AKC Working Group
Used for centuries by the Chukchi people in Siberia to pull sleds and herd reindeer, the Siberian Husky is a very lightweight sled dog with great stamina and resistance to the elements. The Siberian was brought to North America by fur traders in the 1900s for use in sled racing and handily beat all previously existing breeds. It is still a popular sled-racing breed, but should not be confused with the popular Alaskan Husky, which is usually a mix of breeds. In 1925, during a diphtheria epidemic in Nome, Alaska, many dog teams relayed the precious medicine to the stricken city. This event focused national attention on the Siberian Husky teams and lead dogs, and helped popularize the breed. The Siberian Husky also was used on Admiral Byrd’s Antarctic Expeditions. An excellent pack animal, the Siberian gets along well with his comrades. The breed has now become very popular as a companion dog.
The Siberian Husky is a beautiful medium-sized Spitz-type breed with blue or brown eyes (or one of each), and triangular, furry, prick ears. His soft, thick double coat protects him from extreme cold, down to minus 58°F (but only if acclimated and for short periods). The furry tail curls over his back when he is running or alert. The Siberian Husky is very agile and moves easily, gracefully, and effortlessly. He should not look heavy. The coat comes in many colors, including various shades of gray, black, sand, and red, usually with white legs, face, and throat. White markings often appear on the head, and some dogs are all white.
- Height: 21 to 23-1/2 in. (male); 20 to 22 in. (female)
- Size: Medium
- Weight: 45 to 60 lbs. (male); 35 to 50 lbs. (female)
- Availability: Very popular
- Talents: Sledding, carting, and sled racing
The coat doesn’t need much care except during the twice-yearly shedding season, when the shedding hair needs to be combed out. Beware of eye problems (including PRA, juvenile cataracts, corneal dystrophy, and crystalline corneal opacities) and zinc responsive dermatitis (a skin condition which improves by giving zinc supplements). Hip dysplasia is not prevalent in the breed, but OFA, PennHIP, or another national hip-dysplasia clearance and current CERF or OFA eye clearance on both parents is recommended as a precaution. Healthy Sibes do best on high-protein, high-fat dog food, especially those with fish meal. Prefers a cold climate and the outdoors. Needs a lot of exercise. Likes to roam—it’s not safe to let this breed off lead except in a thoroughly enclosed area. May chase cats or livestock. Easily bored and can become destructive if left alone for long periods of time. Has been known to dig the stuffing out of the family sofa in an attempt to build a nest! Can be difficult to housebreak. Likes to howl.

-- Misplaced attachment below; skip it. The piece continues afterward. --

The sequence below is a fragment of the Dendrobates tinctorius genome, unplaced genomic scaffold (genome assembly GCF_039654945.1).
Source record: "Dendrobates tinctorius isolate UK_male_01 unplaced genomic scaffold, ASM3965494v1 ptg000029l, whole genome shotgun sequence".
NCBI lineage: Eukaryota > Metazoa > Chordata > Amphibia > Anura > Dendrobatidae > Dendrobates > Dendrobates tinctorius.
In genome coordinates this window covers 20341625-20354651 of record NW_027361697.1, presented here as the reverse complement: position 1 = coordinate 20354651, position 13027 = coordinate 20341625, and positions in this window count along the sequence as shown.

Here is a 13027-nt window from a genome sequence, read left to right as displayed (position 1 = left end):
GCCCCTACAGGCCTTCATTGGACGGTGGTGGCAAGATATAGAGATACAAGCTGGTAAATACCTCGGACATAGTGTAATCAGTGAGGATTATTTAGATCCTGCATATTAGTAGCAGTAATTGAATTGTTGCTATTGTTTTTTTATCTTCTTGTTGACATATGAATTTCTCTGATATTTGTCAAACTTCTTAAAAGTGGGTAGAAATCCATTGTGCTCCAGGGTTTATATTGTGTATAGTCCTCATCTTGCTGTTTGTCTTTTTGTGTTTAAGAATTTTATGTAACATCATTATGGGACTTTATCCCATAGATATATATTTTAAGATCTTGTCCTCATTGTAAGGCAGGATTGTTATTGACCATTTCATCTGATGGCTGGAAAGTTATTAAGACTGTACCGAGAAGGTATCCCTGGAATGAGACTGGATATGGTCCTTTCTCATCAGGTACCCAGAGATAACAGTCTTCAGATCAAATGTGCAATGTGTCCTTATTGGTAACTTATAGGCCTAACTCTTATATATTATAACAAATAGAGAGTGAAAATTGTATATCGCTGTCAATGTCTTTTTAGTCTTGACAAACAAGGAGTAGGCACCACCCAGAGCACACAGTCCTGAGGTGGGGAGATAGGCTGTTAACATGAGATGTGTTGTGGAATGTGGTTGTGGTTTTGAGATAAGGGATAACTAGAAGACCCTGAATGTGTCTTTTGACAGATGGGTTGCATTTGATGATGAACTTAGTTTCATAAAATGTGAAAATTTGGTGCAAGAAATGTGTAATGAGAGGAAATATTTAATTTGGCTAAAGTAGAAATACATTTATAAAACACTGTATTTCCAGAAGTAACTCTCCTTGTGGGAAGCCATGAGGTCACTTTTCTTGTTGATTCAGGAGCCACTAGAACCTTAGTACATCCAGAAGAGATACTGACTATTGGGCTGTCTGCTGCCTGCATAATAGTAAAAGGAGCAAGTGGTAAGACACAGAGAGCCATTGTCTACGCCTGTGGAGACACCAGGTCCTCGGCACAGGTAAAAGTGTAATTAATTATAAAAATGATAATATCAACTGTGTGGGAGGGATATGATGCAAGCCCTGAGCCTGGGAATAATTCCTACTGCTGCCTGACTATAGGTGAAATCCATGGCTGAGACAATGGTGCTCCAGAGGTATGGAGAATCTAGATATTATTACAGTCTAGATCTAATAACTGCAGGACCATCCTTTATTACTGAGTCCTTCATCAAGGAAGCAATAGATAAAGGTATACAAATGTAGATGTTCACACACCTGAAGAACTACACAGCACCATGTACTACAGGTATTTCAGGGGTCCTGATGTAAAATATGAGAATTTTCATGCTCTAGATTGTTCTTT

Gentle and playful but willful and mischievous—a puppy at heart. Clever, sociable, and loving. Easygoing and docile. Good with children. Friendly with strangers—not a watchdog. Patient, consistent training is needed with this willful, but highly intelligent, breed. This dog will take advantage if he can!
- Children: Good with children
- Friendliness: Loves everyone
- Trainability: Slightly difficult to train
- Independence: Fairly independent
- Dominance: Low
- Other Pets: Good with other pets if raised with them from puppyhood
- Combativeness: Friendly with other dogs
- Noise: Likes to howl
- Indoors: Very active indoors
- Owner: Not recommended for novice owners
- Grooming: A little grooming needed
- Trimming and Stripping: No trimming or stripping needed
- Coat: Fluffy coat
- Shedding: Seasonally heavy shedder
- Exercise: Vigorous daily exercise needed
- Jogging: An excellent jogging companion
- Apartments: Not recommended for apartments
- Outdoor Space: Best with a large yard
- Climate: Prefers cool climates
- Longevity: Moderately long lived (12 to 15 years)